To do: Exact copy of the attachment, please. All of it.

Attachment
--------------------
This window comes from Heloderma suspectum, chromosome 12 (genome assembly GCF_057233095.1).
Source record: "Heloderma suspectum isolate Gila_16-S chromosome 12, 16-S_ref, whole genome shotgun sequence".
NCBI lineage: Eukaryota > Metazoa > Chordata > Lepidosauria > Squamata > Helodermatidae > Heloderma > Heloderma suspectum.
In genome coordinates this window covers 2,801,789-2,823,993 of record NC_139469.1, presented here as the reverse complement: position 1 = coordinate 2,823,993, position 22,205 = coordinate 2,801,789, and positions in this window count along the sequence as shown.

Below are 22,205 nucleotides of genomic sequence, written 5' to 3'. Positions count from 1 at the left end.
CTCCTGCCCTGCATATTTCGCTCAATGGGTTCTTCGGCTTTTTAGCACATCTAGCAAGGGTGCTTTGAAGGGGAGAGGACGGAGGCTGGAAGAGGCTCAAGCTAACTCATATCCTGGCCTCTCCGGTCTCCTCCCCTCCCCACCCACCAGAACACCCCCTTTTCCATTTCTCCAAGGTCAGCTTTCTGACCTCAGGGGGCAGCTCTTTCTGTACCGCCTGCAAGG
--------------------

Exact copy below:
This window comes from Heloderma suspectum, chromosome 12 (genome assembly GCF_057233095.1).
Source record: "Heloderma suspectum isolate Gila_16-S chromosome 12, 16-S_ref, whole genome shotgun sequence".
NCBI lineage: Eukaryota > Metazoa > Chordata > Lepidosauria > Squamata > Helodermatidae > Heloderma > Heloderma suspectum.
In genome coordinates this window covers 2,801,789-2,823,993 of record NC_139469.1, presented here as the reverse complement: position 1 = coordinate 2,823,993, position 22,205 = coordinate 2,801,789, and positions in this window count along the sequence as shown.

Below are 22,205 nucleotides of genomic sequence, written 5' to 3'. Positions count from 1 at the left end.
CTCCTGCCCTGCATATTTCGCTCAATGGGTTCTTCGGCTTTTTAGCACATCTAGCAAGGGTGCTTTGAAGGGGAGAGGACGGAGGCTGGAAGAGGCTCAAGCTAACTCATATCCTGGCCTCTCCGGTCTCCTCCCCTCCCCACCCACCAGAACACCCCCTTTTCCATTTCTCCAAGGTCAGCTTTCTGACCTCAGGGGGCAGCTCTTTCTGTACCGCCTGCAAGG